§ MR. NOLAN
Very well; he would leave that point. It was only as acting as servants of the Public Prosecutor in Ireland that he had wished to refer to the action of the Police in this case at all. The case of the young man O'Hanlon, of the three men murdered at Mitchelstown, of the murder at Coolgreaney, and of the murder at Midleton, had been very ably laid before the Committee. He would not dwell on these cases, but would remain satisfied with saying that, like the right hon. Gentleman the Lord Mayor of Dublin, he looked forward to the time when substantial justice would be done in these cases, and when the men accused of and against whom Coroners' juries brought in verdicts of wilful murder, would be brought to trial. The case of his hon. Friend the Member for North Roscommon (Mr. O'Kelly) who was now enduring imprisonment, had been mentioned in the House before, and ought to be sufficient of itself to show the absurdity of the proceedings of the Government. His hon. Friend, when going from this House after attending to his Parliamentary duties, was arrested and hurried off to Ireland. There he was prosecuted and sentenced to imprisonment; but on appeal the Judge who heard the appeal stated that his hon. Friend might do the very same thing in this country for which he was prosecuted in Ireland without any fear of prosecution, or without any notice being taken of that which was called an offence against the law in Ireland. Notwithstanding that fact, however, his hon. Friend remained in prison up to the present time. The cases of prosecutions in his (Mr. Nolan's) own constituency, to which he wished to call attention, arose out of the prosecution of his hon. Friend the Member for East M yo (Mr. Dillon). On the day of that hon. Gentleman's trial, the 20th of June, at Dundalk, a large number of people went out to meet the hon. Member. The police and the military were brought on 716 the scene by the orders of the Resident Magistrate, an attack was ordered on the people, and the people were brutally abused by the police. Amongst the people who received severe wounds on that occasion was a man named Patrick Brennan. Whilst still suffering from his wounds this man was arrested, and a prosecution was ordered against him—presumably by the Attorney General. The man was brought to trial and received a sentence of two months' inprisonment—a sentence which, however, was reduced on appeal to one month He (Mr. Nolan) would venture to say that if any Member of the Committee took up the evidence given upon that trial and read it carefully through, he would condemn the whole administration of the law in Ireland. There was another case from Dundalk which he had in his mind—namely, that of a gentleman named Johnson. This gentleman was at the railway station on the evening of the trial of the hon. Member for East Mayo. A charge was afterwards brought against him to the effect that he had "booed" a certain gentleman, and for that offence he received a sentence of six weeks' imprisonment, and he (Mr. Nolan) wished to correct a statement that the Chief Secretary had made in the House with regard to this gentleman. He had said, in reply to a Question put in that House, that Mr. Johnson had absconded, but Mr. Johnson had done nothing of the kind.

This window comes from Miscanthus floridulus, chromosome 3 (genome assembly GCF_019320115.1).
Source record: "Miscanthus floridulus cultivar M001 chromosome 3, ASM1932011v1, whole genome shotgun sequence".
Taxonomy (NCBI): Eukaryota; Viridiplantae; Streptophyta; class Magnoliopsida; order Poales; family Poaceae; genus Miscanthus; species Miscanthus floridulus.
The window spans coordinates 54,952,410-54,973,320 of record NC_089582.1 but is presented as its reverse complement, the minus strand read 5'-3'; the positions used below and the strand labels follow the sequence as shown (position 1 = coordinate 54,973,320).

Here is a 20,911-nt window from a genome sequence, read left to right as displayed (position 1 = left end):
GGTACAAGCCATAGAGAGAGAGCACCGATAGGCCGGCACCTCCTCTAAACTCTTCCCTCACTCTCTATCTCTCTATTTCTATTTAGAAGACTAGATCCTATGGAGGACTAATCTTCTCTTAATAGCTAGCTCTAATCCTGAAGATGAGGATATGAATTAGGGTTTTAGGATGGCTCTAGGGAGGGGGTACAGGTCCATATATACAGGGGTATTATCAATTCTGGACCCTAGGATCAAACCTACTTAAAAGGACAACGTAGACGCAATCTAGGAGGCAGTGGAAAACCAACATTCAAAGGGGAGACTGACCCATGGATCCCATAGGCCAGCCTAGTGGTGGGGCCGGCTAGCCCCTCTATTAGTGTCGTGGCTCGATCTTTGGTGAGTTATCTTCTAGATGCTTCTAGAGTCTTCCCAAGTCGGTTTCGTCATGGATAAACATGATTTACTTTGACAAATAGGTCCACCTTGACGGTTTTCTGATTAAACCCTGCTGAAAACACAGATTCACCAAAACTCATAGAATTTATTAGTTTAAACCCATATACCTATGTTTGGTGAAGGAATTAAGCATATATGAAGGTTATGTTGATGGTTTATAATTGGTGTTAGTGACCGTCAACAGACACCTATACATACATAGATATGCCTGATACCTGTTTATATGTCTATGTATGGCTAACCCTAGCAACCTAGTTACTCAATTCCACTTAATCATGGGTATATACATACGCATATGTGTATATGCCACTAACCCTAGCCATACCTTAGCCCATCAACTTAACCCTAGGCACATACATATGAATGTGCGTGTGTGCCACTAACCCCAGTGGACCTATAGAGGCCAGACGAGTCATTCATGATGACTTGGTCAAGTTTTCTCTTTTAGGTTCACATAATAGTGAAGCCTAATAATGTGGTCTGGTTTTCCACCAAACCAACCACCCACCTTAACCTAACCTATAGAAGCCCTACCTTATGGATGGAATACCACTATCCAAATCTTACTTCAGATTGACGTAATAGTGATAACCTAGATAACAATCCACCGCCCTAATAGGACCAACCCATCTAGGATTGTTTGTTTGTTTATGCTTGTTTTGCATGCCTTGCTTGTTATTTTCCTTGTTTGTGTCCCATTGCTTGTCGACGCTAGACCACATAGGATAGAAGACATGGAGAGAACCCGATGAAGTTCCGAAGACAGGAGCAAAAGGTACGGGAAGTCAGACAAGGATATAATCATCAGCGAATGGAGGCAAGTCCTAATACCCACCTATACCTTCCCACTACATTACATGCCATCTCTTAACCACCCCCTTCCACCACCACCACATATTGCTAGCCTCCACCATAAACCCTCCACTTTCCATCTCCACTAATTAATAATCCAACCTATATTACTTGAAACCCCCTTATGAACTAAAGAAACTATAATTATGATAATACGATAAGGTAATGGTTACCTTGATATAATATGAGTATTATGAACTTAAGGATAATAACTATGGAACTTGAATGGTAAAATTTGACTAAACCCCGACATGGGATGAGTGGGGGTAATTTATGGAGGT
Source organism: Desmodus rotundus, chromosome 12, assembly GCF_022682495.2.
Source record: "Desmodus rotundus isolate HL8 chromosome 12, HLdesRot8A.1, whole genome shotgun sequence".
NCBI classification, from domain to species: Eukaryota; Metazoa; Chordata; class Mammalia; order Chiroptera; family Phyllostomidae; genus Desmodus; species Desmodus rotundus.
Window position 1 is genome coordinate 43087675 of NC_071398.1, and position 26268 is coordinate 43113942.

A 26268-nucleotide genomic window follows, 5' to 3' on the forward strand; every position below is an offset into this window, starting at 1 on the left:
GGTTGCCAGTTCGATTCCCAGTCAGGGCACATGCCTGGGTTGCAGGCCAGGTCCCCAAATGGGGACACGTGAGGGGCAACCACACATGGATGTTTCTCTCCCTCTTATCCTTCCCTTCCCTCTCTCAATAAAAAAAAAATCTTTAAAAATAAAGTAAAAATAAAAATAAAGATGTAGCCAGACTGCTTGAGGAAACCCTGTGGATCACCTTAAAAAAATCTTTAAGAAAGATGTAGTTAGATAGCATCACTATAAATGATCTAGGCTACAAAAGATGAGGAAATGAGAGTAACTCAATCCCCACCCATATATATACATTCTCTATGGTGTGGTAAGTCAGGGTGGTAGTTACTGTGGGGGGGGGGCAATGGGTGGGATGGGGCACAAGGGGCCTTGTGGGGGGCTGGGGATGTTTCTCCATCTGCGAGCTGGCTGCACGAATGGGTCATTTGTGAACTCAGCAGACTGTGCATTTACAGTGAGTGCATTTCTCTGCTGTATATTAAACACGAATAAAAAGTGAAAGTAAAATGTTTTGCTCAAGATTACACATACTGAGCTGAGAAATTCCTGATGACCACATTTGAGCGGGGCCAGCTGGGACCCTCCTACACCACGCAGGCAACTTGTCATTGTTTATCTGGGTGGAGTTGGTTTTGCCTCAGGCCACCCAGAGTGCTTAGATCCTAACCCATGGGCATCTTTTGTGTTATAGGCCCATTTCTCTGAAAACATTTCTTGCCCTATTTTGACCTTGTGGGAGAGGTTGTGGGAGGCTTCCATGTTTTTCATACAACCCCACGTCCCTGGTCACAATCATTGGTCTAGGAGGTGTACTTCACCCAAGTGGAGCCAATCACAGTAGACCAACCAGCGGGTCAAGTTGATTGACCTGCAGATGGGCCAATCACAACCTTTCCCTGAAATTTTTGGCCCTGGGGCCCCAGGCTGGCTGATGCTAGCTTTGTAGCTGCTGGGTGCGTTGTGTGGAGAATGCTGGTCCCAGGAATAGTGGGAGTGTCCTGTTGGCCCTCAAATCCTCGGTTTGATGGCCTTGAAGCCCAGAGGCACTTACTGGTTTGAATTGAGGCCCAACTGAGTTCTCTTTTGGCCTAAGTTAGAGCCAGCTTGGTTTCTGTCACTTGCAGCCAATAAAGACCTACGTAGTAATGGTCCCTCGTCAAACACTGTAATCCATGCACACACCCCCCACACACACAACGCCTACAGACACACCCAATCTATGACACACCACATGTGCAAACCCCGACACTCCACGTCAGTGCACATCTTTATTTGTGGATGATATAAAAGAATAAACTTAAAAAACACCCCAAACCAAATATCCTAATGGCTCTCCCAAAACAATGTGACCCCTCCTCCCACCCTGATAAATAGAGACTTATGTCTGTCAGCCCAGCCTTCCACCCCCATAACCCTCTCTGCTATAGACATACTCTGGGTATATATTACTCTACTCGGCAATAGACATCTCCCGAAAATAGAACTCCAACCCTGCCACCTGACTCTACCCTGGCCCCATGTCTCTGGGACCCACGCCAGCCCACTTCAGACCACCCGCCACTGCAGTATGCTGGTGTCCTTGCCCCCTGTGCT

I must point out to the hon. Member that the case he is referring to is quite foreign to this Vote.
§ MR. NOLAN
said, he would not pursue that matter any further. At the commencement he knew the difficulty he should have to contend with, because he was aware that these prosecutions were so mixed up with administration that it was almost impossible to discuss the one point without trenching on the other. In conclusion, however, he wished to say this much—that while prosecutions were ordered in Ireland in this way against respectable citizens for the commission of technical offences under the Crimes Act, no such prosecutions were instituted against people for similar offences in this country.
§ MR. SEXTON